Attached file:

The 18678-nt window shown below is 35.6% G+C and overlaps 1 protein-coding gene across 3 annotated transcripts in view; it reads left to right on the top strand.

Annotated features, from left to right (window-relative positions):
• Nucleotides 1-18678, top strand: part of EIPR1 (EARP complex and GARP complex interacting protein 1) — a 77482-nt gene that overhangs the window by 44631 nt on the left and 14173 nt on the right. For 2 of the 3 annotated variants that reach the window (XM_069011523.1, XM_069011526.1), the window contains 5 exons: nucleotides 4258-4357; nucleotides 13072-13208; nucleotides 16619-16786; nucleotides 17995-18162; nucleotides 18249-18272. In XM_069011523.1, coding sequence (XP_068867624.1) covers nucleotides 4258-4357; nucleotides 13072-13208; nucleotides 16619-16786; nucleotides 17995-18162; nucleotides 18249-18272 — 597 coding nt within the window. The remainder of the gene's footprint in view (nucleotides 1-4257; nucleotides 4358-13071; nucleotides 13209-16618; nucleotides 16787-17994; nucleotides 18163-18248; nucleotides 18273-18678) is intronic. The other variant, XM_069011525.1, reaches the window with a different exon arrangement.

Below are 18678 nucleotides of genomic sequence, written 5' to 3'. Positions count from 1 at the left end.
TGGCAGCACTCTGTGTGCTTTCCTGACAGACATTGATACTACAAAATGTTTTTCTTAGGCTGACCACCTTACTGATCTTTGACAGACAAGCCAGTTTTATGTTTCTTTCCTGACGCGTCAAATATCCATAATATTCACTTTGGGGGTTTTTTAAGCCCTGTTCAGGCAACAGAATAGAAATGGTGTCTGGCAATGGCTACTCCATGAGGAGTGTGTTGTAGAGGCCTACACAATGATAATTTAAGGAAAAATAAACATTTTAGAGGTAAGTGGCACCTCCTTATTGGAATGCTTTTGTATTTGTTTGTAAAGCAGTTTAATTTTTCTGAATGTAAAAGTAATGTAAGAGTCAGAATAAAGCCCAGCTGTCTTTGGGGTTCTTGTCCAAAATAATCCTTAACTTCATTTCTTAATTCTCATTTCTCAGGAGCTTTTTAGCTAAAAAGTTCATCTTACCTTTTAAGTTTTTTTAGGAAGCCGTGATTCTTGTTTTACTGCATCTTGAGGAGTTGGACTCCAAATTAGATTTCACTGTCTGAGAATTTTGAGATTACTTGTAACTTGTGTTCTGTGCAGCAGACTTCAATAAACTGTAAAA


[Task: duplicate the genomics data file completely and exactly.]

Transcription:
The 18678-nt window shown below is 35.6% G+C and overlaps 1 protein-coding gene across 3 annotated transcripts in view; it reads left to right on the top strand.

Annotated features, from left to right (window-relative positions):
• Nucleotides 1-18678, top strand: part of EIPR1 (EARP complex and GARP complex interacting protein 1) — a 77482-nt gene that overhangs the window by 44631 nt on the left and 14173 nt on the right. For 2 of the 3 annotated variants that reach the window (XM_069011523.1, XM_069011526.1), the window contains 5 exons: nucleotides 4258-4357; nucleotides 13072-13208; nucleotides 16619-16786; nucleotides 17995-18162; nucleotides 18249-18272. In XM_069011523.1, coding sequence (XP_068867624.1) covers nucleotides 4258-4357; nucleotides 13072-13208; nucleotides 16619-16786; nucleotides 17995-18162; nucleotides 18249-18272 — 597 coding nt within the window. The remainder of the gene's footprint in view (nucleotides 1-4257; nucleotides 4358-13071; nucleotides 13209-16618; nucleotides 16787-17994; nucleotides 18163-18248; nucleotides 18273-18678) is intronic. The other variant, XM_069011525.1, reaches the window with a different exon arrangement.

Below are 18678 nucleotides of genomic sequence, written 5' to 3'. Positions count from 1 at the left end.
TGGCAGCACTCTGTGTGCTTTCCTGACAGACATTGATACTACAAAATGTTTTTCTTAGGCTGACCACCTTACTGATCTTTGACAGACAAGCCAGTTTTATGTTTCTTTCCTGACGCGTCAAATATCCATAATATTCACTTTGGGGGTTTTTTAAGCCCTGTTCAGGCAACAGAATAGAAATGGTGTCTGGCAATGGCTACTCCATGAGGAGTGTGTTGTAGAGGCCTACACAATGATAATTTAAGGAAAAATAAACATTTTAGAGGTAAGTGGCACCTCCTTATTGGAATGCTTTTGTATTTGTTTGTAAAGCAGTTTAATTTTTCTGAATGTAAAAGTAATGTAAGAGTCAGAATAAAGCCCAGCTGTCTTTGGGGTTCTTGTCCAAAATAATCCTTAACTTCATTTCTTAATTCTCATTTCTCAGGAGCTTTTTAGCTAAAAAGTTCATCTTACCTTTTAAGTTTTTTTAGGAAGCCGTGATTCTTGTTTTACTGCATCTTGAGGAGTTGGACTCCAAATTAGATTTCACTGTCTGAGAATTTTGAGATTACTTGTAACTTGTGTTCTGTGCAGCAGACTTCAATAAACTGTAAAA